Monday, 17 December 2012

Trigger Warning

Although I am happy to have a topic of conversation dropped into my lap, since it means I don't have to think as hard, I'm a little sad at what has been put in front of me. So I want to first say: I am not an expert on weaponry, politics or this type of massacre. I have an internet connection, and I am highly opinionated. But remember, I am not here to dictate, I'm here to narrate. And this is how I see things.
[Oh, and although I chose that title because I thought it was clever, I reckon you shouldn't read on if you were at all, in any way, affected by any of the spree shootings of our recent or past history.]
The word of the Day is 'FIREARM'.


Dictionary says:


Firearm /'fuyərahm/ n. any type of gun, rifle, etcetera.


And, to be clear, he feels the need to add:


Gun /gun/ n. 1. a metallic tube, with it's stock or carriage attachments, from which heavy missiles are thrown by the force of an explosive; a piece of ordnance. 2. any similar device for projecting something.


At time of writing, recent events in Utah have, again, brought to light the horrors that firearms can orchestrate. From the old to the young. The guilty to the innocent. None are immune to it's destruction. Lives are ended, or ruined.
And it has started a political dialogue. People have started looking at what happened and have started to say:
  "Could we have done something?"
And so there are talks about stronger gun legislation in America, and people are bringing up all these statistics and facts about how easily you can get a gun into your hands.
And I tend to agree on certain points. For instance, I think that some of the laws in America are just wrong, when it comes to guns. The most 
incongruous of which (I believe) being the Second Amendment, Or: "The Right to bear Arms". For one very simple reason. Americans are not allowed to shoot people. And if you can't shoot your gun, then why own it?
But I'm getting off topic . . .
YES, I think that gun laws need to be changed. But I'm afraid, when people say:
  "Could we have done something?"
Well . . . I don't think so. Not exactly.
I DO believe that if you changed gun laws, then some lives could be spared. A lot of school shootings are committed by students. And all this talk of 'psyche tests' and 'greater restrictions' would perhaps have stopped these horrid people from owning guns, or at least slowed them down and maybe even brought them to the attention of the authorities. Just look to Japan if you want proof. Compare their, average, two shootings a year to . . . well, America.
But, I don't think that this will stop spree killers. Although school shootings are sometimes seen as 'An American Thing', spree killers most certainly are not. Port Arthur, Australia; Aramoana, New Zealand, Yulara, Australia . . . these are but a few of the sites where people (or should I say, monsters) have taken many innocent lives, for no reason. Australia and her cousin have much stricter gun laws than in America. You cannot own a gun unless you have a sound mind, and a firm reason [you are a licensed hunter, or a policeman or a farmer who has trouble with foxes or the like]
But these people still managed to acquire weapons, some even high ordnance like machine guns. Perhaps laws need to be changed, but my point is, the people haven't. There are maniacs out there, unfortunately.
So that's why, although I like the idea of stricter laws,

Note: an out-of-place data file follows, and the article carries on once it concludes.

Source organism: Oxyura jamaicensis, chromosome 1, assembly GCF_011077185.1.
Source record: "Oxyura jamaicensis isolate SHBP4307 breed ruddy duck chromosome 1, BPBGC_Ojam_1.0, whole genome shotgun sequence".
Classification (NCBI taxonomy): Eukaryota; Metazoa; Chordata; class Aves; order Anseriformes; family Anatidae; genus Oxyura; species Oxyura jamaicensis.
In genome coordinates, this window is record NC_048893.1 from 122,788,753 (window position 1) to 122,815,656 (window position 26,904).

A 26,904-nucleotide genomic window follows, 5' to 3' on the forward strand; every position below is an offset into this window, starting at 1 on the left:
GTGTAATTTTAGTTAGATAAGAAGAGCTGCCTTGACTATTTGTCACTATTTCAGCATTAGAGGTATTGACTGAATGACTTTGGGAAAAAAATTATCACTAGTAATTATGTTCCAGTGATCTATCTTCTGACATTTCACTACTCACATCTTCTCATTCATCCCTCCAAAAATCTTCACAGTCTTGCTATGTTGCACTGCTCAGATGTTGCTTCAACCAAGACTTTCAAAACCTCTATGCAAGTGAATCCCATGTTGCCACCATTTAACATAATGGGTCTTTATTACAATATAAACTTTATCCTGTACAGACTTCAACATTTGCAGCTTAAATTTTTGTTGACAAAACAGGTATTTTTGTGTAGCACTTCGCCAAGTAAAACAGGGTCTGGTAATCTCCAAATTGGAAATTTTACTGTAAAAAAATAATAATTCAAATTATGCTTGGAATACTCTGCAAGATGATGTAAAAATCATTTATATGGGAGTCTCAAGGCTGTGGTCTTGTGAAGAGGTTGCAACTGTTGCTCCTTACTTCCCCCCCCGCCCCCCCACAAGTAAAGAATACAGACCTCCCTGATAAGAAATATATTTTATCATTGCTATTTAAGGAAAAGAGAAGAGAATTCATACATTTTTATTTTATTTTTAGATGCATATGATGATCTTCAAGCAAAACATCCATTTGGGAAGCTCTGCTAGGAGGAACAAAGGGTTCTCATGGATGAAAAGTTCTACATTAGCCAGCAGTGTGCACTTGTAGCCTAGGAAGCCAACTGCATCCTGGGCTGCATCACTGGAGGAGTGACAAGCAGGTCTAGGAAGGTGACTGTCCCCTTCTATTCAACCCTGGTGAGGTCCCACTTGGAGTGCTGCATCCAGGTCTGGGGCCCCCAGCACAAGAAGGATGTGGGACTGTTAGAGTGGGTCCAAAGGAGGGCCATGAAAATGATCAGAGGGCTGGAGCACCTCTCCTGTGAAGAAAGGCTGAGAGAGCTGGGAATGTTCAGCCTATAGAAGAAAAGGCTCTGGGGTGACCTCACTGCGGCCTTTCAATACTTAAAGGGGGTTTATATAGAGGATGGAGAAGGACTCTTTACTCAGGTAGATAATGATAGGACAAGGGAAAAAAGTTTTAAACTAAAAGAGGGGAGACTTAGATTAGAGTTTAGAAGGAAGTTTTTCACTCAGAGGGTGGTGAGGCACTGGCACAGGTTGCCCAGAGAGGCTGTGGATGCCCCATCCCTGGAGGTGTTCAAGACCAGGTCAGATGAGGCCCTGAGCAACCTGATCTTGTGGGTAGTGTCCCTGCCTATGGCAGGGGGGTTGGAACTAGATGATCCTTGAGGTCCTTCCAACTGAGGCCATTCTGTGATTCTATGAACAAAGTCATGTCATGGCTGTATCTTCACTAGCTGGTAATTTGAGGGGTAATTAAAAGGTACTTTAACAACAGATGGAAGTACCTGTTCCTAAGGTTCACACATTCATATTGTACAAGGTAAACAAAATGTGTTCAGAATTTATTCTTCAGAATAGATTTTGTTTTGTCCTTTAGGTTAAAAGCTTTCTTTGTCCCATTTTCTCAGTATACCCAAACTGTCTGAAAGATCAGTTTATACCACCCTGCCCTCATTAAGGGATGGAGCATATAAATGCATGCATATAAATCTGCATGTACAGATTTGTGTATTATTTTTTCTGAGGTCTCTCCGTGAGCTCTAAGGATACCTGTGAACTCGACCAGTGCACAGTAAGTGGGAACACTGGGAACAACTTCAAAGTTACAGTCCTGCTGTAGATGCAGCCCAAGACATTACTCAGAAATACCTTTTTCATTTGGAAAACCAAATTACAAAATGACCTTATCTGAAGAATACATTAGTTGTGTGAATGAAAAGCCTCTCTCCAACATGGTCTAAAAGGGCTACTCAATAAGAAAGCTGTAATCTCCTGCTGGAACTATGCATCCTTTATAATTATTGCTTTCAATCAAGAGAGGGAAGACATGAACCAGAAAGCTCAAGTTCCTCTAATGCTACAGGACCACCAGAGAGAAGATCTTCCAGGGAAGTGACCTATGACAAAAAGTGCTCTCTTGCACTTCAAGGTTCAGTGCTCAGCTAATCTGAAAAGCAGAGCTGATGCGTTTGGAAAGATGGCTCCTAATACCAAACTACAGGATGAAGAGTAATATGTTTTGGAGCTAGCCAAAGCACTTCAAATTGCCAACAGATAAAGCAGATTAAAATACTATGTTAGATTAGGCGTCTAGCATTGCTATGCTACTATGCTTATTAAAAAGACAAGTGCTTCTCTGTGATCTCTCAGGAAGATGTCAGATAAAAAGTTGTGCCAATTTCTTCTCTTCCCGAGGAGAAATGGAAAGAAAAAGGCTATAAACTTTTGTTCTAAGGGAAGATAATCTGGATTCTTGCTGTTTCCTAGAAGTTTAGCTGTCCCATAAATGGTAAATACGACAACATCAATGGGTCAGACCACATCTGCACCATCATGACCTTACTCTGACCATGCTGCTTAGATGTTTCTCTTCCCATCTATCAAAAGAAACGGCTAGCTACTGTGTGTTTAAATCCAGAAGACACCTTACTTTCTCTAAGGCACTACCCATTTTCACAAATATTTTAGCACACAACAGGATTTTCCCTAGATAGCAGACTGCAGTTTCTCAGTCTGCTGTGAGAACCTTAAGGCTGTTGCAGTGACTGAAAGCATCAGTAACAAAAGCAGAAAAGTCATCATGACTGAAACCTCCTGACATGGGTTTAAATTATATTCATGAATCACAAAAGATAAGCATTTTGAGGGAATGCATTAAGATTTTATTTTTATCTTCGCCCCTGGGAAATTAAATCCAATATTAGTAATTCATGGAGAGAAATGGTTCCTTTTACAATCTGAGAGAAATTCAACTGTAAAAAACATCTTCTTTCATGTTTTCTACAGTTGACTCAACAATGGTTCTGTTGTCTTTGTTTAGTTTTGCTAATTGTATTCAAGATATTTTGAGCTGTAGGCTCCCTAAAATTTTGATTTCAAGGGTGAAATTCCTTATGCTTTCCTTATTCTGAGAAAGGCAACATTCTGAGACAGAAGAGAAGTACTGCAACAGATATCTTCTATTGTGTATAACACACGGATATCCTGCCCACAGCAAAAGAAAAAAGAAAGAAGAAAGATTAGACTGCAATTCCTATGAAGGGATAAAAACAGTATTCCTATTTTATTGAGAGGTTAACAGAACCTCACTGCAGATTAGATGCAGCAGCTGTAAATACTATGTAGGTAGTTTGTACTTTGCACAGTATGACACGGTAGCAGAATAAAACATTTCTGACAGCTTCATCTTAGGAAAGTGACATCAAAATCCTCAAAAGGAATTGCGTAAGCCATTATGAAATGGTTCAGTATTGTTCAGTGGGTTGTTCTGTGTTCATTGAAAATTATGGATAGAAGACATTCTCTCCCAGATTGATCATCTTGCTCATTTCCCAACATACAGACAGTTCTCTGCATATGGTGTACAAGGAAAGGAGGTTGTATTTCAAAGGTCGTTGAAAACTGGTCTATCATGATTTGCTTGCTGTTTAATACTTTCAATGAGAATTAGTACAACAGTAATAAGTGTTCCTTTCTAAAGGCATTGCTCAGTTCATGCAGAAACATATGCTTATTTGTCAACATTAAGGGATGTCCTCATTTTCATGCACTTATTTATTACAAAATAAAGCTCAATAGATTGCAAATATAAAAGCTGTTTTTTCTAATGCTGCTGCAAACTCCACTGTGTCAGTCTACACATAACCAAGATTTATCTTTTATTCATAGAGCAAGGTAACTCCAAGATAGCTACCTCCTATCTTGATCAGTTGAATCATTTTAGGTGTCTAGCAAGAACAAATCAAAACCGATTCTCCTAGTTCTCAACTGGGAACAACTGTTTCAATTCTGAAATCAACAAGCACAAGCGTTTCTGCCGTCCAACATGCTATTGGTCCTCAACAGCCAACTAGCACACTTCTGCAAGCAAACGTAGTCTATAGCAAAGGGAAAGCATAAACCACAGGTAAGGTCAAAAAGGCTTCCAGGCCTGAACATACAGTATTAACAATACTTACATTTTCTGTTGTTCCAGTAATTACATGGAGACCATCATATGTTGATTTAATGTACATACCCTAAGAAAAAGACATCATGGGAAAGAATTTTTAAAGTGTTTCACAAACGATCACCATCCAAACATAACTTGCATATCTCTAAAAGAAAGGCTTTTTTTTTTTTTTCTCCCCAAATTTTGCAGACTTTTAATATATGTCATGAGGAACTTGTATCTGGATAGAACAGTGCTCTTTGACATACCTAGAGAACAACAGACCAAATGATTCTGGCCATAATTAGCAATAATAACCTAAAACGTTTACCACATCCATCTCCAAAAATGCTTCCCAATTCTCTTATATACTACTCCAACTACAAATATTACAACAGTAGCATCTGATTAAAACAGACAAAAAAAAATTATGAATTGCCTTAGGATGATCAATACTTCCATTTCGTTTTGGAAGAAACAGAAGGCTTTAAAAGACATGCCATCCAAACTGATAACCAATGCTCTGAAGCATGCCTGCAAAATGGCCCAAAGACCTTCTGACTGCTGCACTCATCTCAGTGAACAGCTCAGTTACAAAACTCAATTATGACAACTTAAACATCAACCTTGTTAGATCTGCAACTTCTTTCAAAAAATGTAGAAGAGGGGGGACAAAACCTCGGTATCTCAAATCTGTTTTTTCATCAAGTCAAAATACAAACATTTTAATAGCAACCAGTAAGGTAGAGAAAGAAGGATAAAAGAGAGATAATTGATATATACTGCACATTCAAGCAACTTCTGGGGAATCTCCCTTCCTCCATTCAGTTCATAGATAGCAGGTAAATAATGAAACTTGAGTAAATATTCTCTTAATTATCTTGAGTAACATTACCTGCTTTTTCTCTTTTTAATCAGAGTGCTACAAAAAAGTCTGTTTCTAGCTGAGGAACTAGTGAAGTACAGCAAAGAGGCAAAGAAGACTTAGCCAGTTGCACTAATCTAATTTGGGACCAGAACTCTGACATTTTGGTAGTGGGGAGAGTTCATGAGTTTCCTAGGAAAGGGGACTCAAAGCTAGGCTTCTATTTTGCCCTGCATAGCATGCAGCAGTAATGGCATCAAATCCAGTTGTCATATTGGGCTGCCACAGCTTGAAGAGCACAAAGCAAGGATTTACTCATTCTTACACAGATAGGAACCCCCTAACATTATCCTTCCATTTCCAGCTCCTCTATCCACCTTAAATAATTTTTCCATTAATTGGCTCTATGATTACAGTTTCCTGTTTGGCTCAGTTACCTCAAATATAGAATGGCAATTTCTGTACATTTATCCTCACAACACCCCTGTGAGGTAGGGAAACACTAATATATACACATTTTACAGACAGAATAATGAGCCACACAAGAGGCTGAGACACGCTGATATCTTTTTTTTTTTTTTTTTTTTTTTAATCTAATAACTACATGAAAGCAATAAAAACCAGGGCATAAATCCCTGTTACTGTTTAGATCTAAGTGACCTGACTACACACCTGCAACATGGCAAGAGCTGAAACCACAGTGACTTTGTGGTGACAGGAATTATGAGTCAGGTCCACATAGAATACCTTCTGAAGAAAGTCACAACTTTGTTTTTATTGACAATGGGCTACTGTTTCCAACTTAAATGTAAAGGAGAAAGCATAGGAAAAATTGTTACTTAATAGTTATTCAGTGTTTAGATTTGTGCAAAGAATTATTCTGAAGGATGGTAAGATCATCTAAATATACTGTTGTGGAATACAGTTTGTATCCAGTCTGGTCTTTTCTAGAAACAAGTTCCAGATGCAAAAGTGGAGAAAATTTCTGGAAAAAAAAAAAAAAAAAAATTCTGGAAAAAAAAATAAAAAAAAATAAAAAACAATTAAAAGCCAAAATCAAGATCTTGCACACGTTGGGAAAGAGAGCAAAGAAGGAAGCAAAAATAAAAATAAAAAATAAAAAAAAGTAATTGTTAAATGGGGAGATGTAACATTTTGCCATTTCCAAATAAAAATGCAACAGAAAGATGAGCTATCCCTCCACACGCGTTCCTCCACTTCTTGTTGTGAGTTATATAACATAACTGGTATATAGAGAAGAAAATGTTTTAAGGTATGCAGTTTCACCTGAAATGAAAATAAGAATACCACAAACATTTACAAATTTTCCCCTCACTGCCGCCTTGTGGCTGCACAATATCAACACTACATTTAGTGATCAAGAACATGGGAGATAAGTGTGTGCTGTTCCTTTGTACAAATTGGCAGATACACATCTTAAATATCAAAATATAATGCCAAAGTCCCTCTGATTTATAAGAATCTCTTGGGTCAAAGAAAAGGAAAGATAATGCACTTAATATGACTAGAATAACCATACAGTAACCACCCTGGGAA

I'm not really as interested in this talk of gun laws as a way to save lives. I think, what we need, is to try to prevent these monsters from growing.
If you start to look into these people's lives and what lead up to these murders. These people weren't living the same regular lives as you and me. Most of these people were
 frustrated, oppressed or in some way depressed. A lot of these people feel impotent and ignored. They feel trapped, or lost.

My point is, not only do I believe that these people feel pushed to an illogical extreme. I believe that this story plays out the same way. Just look to serial killers. Childhood trauma or poor parenting leads to deviant behaviour; this leads to poor social skills and eventually anti-social behaviour and a lack of attachment to persons and society. This makes the child seek forms of control, often through harming and killing small animals. As they grow older they'll seek greater forms of control, including criminal behaviour and eventually homicide, crimes which will escalate as they seek more power.
All known serial killers in history have played this out in some form or another, like some sick monomyth. And I wonder . . . what if spree killers are the same?
Perhaps if we can find out the key pieces of this puzzle. Find out what leads to these horrific acts, maybe we can stop it before they get to the gun shop counter.
I dunno, just a thought. Just a hopeful thought . . .
I feel I should stop here know, since all this research has probably already got me a on a few FBI watch-lists  But in closing, a firearm is just a tool. A very dangerous tool, yes, one designed to destroy. But a tool none the less. Let's be sure we put it in 
the right hands.

I send my condolences to all those lost, and those left in pain.
If you want to help out victims from this recent tragedy, or just those that help out in general through donations or what-have you, you might want to seek out:

Newtown Youth and Family Services, who offer counselling and health services.

Newtown Parent Connection, who I believe also offer counselling services.
Project Linus, who provide care for young trauma victims.
American Red Cross, who are always there to help, &
Danbury Hospital, who offer Crisis Intervention.

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